The History of The Psychological Thriller Genre
If you’re not a fan of gore or jump-scares, the horror genre may often leave you wanting
something else. If horror movies leave you nauseous or bored, consider the psychological
thriller as an alternative to get your heart racing. It may not have the same blatant fear factor of
true horror media, but it can be hair-raising in it’s own right, with great writing and a pervasive
sense of dread throughout the story. Let’s look at the history of the genre, and give some
recommendations for great options across many mediums.
What sets a psychological thriller apart from the rest of the thriller genre is the focus on the
mental aspect of it’s characters, on their emotional state, and the instability that comes from
their fickle state. Often, the mental stability of the character’s are more important/interesting than their physical stature or assets.
One of the most prominent figures in the genre when writing and poetry are concerned, is Edgar
Allen Poe. Poe’s works like ‘The Tell-Tale Heart’ and “The Raven’ start with rather unassuming
narratives, but as more and more is revealed, the reader can see that things are not as they
seem. Poe is a master at building out a scene that is normally mundane, and putting a layer of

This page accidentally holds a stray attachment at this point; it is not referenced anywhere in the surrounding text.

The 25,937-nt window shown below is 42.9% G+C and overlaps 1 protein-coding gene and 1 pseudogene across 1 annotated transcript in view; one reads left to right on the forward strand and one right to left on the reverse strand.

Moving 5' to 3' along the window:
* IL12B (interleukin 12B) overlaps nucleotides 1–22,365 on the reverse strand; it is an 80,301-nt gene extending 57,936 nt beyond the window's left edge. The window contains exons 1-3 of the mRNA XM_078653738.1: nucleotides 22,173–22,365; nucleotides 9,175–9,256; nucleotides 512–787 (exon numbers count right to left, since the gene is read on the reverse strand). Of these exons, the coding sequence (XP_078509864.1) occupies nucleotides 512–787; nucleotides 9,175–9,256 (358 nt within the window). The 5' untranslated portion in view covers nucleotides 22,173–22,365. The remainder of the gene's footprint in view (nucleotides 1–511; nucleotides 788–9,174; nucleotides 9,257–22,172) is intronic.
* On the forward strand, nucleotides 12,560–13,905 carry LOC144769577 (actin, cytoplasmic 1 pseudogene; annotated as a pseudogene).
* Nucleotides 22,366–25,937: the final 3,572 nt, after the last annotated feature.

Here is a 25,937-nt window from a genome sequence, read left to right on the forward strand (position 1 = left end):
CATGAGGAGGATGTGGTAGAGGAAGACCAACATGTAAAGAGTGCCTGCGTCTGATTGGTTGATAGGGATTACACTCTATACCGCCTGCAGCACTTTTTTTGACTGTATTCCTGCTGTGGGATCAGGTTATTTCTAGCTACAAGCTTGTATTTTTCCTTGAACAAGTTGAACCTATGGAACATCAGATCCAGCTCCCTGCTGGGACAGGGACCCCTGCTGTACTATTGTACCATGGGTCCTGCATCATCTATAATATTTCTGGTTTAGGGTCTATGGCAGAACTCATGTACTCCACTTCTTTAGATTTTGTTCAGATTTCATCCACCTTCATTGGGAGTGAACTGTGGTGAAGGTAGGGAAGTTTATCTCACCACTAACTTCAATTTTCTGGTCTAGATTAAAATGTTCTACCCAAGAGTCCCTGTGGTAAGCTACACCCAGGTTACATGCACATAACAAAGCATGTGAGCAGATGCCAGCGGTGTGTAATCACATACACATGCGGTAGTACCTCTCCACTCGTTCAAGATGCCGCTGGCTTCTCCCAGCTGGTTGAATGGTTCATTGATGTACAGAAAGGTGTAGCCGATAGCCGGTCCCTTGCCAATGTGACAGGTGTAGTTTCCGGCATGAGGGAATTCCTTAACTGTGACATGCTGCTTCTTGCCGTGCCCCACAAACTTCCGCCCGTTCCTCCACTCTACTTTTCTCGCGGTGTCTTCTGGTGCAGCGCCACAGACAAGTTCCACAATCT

fear over the top of it. He sets the stage with haunting ambiance and unreliable narrators that tip
the viewer off that his story is not of the norm.
In many ways, the first keystone in the genre in film was Alfred Hitchcock’s aptly named
‘Psycho’. In the film, the eerie quality is built from the jump, and we watch as a man’s voyeurism
becomes deadly and his mentally stable facade crumbles. The key to Psycho and most
psychological thrillers is the slow burn that comes as the story unravels. A good story will build
unease and dread as the audience watches the characters slowly reveal their true natures over
the course of the rising action.
Psychological Thrillers have continued in film for years, with craftsmen like David Fincher and
Christopher Nolan headlining the industry for decades now. Movies like ‘The Game’ and
‘Memento’ continue to draw audiences with their suspenseful and mysterious narratives, despite
existing alongside the horror genre descending into full bore into gore and shock. In the last
decade, new entrants like ‘Nightcrawler’ and ‘Gone Girl’ have held great acclaim, and both
showcase twists that make initial viewings truly memorable. Twists like these have been around
from the beginning with stories like ‘Psycho’, but continue to be the hallmarks of thrilling stories.
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